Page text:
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Normal Anatomy

The esophagus is a muscular tube that extends from approximately the level of the cricoid cartilage to its intersection with the stomach, known as the gastroesophageal (GE) junction. For clinical purposes, the distance to the GE junction is measured starting at the incisors and is generally about 25 cm in the adult.

Histologically, the esophagus consists of nonkeratinized squamous epithelium overlying lamina propria and submucosa. Beneath the submucosa is the muscularis propria, consisting of inner circular and outer longitudinal muscle layers. In the upper-third of the esophagus, the muscularis propria consists of striated muscle that gives way to smooth muscle in the middle and lower thirds. There is no serosa to the esophagus allowing for spread of tumor into the posterior mediastinum; additionally, the submucosa contains a dense lymphatic system that allows tumors to metastasize to distant sites (Figure 10-1).


Histology of normal esophagus. (A) Longitudinal section of esophagus shows mucosa consisting of nonkeratinized stratified squamous epithelium (SS), lamina propria (LP), and smooth muscles of the muscularis mucosae (MM). Beneath the mucosa is the submucosa containing esophageal mucous glands (GL) that empty via ducts (D) onto the luminal surface. ×40. H&E. (B) Transverse section showing the muscularis halfway along the esophagus reveals a combination of skeletal muscle (right) and smooth muscle fibers (left) in the outer layer, which are cut both longitudinally and transversely here. This transition from muscles under voluntary control to the type controlled autonomically is important in the swallowing mechanism. ×200. H&E. Source: Mescher AL. Junqueira’s Basic Histology Text and Atlas. 15th ed. New York, NY: McGraw-Hill; 2018.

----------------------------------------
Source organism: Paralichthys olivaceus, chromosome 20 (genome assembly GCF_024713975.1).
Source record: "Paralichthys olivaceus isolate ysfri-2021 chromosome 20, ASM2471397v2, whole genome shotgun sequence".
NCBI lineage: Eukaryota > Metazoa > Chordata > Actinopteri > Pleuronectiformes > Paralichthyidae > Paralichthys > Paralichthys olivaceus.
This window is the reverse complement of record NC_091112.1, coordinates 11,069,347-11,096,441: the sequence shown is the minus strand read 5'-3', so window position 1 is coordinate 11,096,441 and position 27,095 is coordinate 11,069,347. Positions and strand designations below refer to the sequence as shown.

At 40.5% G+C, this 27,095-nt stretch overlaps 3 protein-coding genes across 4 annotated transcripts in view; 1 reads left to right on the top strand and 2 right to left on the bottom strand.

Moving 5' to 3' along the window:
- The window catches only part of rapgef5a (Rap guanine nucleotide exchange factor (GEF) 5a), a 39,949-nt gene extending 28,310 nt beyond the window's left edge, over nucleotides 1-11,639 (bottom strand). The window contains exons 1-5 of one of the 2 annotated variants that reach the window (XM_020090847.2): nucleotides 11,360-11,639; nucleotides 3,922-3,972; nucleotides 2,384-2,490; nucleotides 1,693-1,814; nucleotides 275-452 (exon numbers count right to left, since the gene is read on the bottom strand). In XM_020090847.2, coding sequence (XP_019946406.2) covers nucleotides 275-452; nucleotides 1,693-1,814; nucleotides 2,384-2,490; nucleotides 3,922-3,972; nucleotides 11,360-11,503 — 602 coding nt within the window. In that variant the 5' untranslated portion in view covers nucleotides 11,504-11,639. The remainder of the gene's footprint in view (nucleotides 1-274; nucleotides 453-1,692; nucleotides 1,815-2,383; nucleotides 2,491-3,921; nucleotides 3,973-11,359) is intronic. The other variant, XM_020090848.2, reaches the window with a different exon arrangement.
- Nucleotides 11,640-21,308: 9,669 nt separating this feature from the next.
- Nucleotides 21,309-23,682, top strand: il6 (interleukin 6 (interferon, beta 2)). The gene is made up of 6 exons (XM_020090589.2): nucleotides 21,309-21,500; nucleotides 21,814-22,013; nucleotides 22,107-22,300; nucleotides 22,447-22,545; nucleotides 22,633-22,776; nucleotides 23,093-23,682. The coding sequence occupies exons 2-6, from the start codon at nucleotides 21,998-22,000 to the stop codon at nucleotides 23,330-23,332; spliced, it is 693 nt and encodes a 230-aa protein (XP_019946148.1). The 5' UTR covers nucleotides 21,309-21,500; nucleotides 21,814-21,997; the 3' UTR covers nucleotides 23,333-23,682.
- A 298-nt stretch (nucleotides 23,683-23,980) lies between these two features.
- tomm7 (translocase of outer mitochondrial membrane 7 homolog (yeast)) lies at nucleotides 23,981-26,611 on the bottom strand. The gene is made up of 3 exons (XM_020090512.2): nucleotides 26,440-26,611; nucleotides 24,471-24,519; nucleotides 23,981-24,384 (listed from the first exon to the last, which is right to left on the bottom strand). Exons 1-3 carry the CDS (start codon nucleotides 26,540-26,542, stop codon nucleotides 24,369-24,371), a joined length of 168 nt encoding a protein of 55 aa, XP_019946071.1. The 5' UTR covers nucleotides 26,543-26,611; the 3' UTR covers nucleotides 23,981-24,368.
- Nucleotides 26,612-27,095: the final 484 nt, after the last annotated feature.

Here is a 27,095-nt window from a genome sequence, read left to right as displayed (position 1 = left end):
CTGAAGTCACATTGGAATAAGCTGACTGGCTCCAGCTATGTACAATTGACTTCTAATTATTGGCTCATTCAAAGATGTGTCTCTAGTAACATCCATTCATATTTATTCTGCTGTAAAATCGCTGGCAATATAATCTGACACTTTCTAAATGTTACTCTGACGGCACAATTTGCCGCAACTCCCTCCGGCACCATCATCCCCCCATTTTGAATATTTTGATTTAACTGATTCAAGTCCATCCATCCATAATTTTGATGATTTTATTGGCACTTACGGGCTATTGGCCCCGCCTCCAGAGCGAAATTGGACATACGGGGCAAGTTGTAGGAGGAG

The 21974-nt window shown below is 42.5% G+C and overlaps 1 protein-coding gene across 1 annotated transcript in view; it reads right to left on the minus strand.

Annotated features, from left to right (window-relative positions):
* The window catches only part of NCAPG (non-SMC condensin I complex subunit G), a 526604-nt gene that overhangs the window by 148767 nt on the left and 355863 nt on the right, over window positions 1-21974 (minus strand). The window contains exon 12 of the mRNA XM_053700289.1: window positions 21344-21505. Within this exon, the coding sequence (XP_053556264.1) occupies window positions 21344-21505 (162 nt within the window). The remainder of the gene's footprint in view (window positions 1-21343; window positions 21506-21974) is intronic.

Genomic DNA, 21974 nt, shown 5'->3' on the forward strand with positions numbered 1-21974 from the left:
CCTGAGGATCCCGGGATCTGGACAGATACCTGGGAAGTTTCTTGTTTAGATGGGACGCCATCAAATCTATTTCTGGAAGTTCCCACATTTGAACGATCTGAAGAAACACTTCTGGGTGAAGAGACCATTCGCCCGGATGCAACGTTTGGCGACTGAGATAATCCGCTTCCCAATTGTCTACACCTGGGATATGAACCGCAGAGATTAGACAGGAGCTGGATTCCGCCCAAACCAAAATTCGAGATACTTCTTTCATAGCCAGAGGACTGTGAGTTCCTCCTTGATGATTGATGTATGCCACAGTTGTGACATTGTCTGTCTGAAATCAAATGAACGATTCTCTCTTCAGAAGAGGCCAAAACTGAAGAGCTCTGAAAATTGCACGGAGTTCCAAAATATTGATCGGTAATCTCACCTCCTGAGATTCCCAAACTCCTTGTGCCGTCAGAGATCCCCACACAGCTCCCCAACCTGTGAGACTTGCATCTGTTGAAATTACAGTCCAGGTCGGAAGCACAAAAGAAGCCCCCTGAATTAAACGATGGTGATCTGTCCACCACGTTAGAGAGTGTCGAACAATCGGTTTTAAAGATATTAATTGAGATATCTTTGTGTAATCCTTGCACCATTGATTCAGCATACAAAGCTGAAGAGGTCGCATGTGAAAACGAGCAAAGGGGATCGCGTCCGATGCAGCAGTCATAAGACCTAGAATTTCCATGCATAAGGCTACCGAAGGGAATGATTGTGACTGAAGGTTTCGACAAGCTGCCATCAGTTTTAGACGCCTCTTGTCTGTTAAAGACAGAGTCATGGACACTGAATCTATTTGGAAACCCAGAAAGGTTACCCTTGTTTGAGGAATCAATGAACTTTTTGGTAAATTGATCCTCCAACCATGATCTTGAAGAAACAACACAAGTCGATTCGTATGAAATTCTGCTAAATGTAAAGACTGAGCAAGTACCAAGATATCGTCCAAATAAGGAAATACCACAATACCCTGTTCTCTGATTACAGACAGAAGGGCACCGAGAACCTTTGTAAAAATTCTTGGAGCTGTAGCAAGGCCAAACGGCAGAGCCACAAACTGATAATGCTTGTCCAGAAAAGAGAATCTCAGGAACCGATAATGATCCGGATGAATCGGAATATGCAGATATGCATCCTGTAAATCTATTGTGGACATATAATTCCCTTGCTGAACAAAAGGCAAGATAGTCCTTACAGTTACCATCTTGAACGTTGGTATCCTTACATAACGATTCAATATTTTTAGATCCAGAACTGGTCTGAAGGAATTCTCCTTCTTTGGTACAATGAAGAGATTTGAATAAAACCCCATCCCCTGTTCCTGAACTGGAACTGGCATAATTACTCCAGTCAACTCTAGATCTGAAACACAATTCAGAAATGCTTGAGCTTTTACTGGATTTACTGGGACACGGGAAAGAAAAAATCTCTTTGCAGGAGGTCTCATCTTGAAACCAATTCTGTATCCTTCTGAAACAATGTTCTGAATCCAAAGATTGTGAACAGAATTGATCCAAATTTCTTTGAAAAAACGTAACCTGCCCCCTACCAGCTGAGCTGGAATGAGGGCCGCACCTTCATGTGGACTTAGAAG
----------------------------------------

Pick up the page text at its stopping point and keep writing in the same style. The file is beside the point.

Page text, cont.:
Developmental Abnormalities

Developmental abnormalities involving the esophagus include atresia, fistulae, webs, and rings. Esophageal atresia occurs when there is incomplete separation between the trachea and esophagus, both of which develop from the primitive foregut, leading to incomplete formation of the esophagus. Frequently, esophageal atresia is accompanied by the development of fistula between the trachea and the esophagus. The most frequent anomaly is that of esophageal atresia with a distal tracheoesophageal fistula (Figure 10-2).


Developmental abnormalities of the esophagus. EA, esophageal atresia; TEF, tracheoesophageal fistula. Approximate frequency is indicated as a percentage of all observed cases. Source: Data from © 2004 by the Rector & Visitors of the University of Virginia.

Other anatomic abnormalities of the esophagus are frequently secondary to a physical or environmental insult. Esophageal stricture/esophageal stenosis occurs when there is scarring of the esophageal wall following injury. Possible etiologies include gastroesophageal reflux disease (GERD), radiation/chemical injury (e.g., ingestion of alkaline substances such as lye), or autoimmune conditions such as scleroderma.

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